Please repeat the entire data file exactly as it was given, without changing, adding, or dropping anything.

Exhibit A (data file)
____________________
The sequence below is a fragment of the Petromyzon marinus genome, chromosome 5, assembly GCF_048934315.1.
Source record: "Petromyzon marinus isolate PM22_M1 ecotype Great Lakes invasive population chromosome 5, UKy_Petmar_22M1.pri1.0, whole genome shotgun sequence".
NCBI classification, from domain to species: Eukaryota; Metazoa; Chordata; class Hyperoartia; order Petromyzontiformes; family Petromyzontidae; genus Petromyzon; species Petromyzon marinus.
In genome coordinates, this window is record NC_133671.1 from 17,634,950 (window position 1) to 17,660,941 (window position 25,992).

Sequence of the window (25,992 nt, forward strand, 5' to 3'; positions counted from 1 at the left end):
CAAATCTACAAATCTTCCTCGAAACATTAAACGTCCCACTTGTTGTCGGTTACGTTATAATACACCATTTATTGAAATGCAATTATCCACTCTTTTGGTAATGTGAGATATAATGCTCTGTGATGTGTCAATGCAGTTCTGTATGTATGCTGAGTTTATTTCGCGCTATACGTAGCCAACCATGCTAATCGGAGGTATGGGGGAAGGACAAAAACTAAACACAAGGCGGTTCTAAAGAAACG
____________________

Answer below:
The sequence below is a fragment of the Petromyzon marinus genome, chromosome 5, assembly GCF_048934315.1.
Source record: "Petromyzon marinus isolate PM22_M1 ecotype Great Lakes invasive population chromosome 5, UKy_Petmar_22M1.pri1.0, whole genome shotgun sequence".
NCBI classification, from domain to species: Eukaryota; Metazoa; Chordata; class Hyperoartia; order Petromyzontiformes; family Petromyzontidae; genus Petromyzon; species Petromyzon marinus.
In genome coordinates, this window is record NC_133671.1 from 17,634,950 (window position 1) to 17,660,941 (window position 25,992).

Sequence of the window (25,992 nt, forward strand, 5' to 3'; positions counted from 1 at the left end):
CAAATCTACAAATCTTCCTCGAAACATTAAACGTCCCACTTGTTGTCGGTTACGTTATAATACACCATTTATTGAAATGCAATTATCCACTCTTTTGGTAATGTGAGATATAATGCTCTGTGATGTGTCAATGCAGTTCTGTATGTATGCTGAGTTTATTTCGCGCTATACGTAGCCAACCATGCTAATCGGAGGTATGGGGGAAGGACAAAAACTAAACACAAGGCGGTTCTAAAGAAACG